May 13, 2013
State of Minnesota, Respondent,
Kerry Leigh Kelly, Appellant.
Koochiching County District Court File No. 36-CR-11-760
Lori Swanson, Attorney General, St. Paul, Minnesota; and Jeffrey Naglosky, Koochiching County Attorney, International Falls, Minnesota (for respondent)
Mark D. Nyvold, Special Assistant Public Defender, Fridley, Minnesota (for appellant)
Considered and decided by Stoneburner, Presiding Judge; Worke, Judge; and Connolly, Judge.
Appellant challenges her pattern-of-stalking-conduct and violation-of-a-restraining-order convictions, arguing that (1) the evidence is insufficient to support the convictions, (2) the district court erred by awarding restitution, and (3) the district court erred by imposing multiple sentences for conduct stemming from a single-behavioral incident. We affirm appellant's convictions, but reverse and remand the restitution award and the sentence for the violation-of-a-restraining-order conviction.
Sufficiency of the evidence
A jury found appellant Kerry Leigh Kelly guilty of pattern of stalking conduct and violation of a harassment restraining order (HRO). She first argues that the evidence is insufficient to sustain the convictions.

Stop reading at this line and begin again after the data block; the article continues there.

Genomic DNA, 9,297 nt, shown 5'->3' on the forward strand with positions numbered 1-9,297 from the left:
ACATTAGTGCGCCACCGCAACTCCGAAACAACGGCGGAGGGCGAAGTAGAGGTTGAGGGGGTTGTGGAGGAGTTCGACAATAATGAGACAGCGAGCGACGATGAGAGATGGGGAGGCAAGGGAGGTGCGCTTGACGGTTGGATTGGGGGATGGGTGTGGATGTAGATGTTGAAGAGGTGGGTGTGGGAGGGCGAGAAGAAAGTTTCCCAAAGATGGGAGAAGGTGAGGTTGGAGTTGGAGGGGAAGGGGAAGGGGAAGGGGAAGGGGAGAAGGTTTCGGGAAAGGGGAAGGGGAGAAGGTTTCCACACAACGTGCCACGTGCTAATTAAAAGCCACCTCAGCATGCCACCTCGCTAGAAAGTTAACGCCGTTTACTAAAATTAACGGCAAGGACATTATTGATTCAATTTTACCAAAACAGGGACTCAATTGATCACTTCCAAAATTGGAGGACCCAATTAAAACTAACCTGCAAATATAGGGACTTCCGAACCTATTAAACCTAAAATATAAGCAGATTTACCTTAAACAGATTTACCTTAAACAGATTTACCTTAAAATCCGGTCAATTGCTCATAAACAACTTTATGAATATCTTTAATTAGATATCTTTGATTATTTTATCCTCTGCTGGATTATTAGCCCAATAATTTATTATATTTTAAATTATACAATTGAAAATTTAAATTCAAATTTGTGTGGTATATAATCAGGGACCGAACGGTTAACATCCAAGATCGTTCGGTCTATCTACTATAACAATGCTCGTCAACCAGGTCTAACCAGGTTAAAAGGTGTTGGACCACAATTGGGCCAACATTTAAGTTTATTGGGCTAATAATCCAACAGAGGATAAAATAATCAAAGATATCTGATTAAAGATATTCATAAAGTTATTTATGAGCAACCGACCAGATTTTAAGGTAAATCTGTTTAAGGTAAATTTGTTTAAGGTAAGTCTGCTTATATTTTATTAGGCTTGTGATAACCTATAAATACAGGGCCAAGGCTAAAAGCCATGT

In considering a claim of insufficient evidence, this court's review is limited to an analysis of the record to determine whether the evidence, viewed in a light most favorable to the conviction, is sufficient to allow the jury to reach the verdict that it did. State v. Hurd, 763 N.W.2d 17, 26 (Minn. 2009). We will not disturb the verdict if the jury, acting with due regard for the presumption of innocence and the requirement of proof beyond a reasonable doubt, could reasonably conclude that appellant was guilty of the charged offense. Bernhardt v. State, 684 N.W.2d 465, 476–77 (Minn. 2004). We assume that "the jury believed the state's witnesses and disbelieved any evidence to the contrary." State v. Moore, 438 N.W.2d 101, 108 (Minn. 1989). And we defer to the jury's credibility determinations. State v. Watkins, 650 N.W.2d 738, 741 (Minn.App. 2002).
Appellant claims that the evidence is insufficient to support her conviction of violating an HRO because the state failed to introduce an HRO into evidence or otherwise establish the prohibited conduct. At the commencement of appellant's jury trial, although not offering the HROs into evidence, the parties stipulated that the victim, S.A., obtained two HROs against appellant.
S.A. testified at trial that she obtained the first HRO against appellant in early March 2008, following an incident on February 3, 2008, when appellant made ten hangup phone calls to S.A.'s home between 1:37 a.m. and 2:21 a.m. Despite awareness of the HRO, appellant followed S.A. home from work in July 2008, and in August 2008, someone threw an object out of a window of appellant's vehicle that hit S.A.'s vehicle.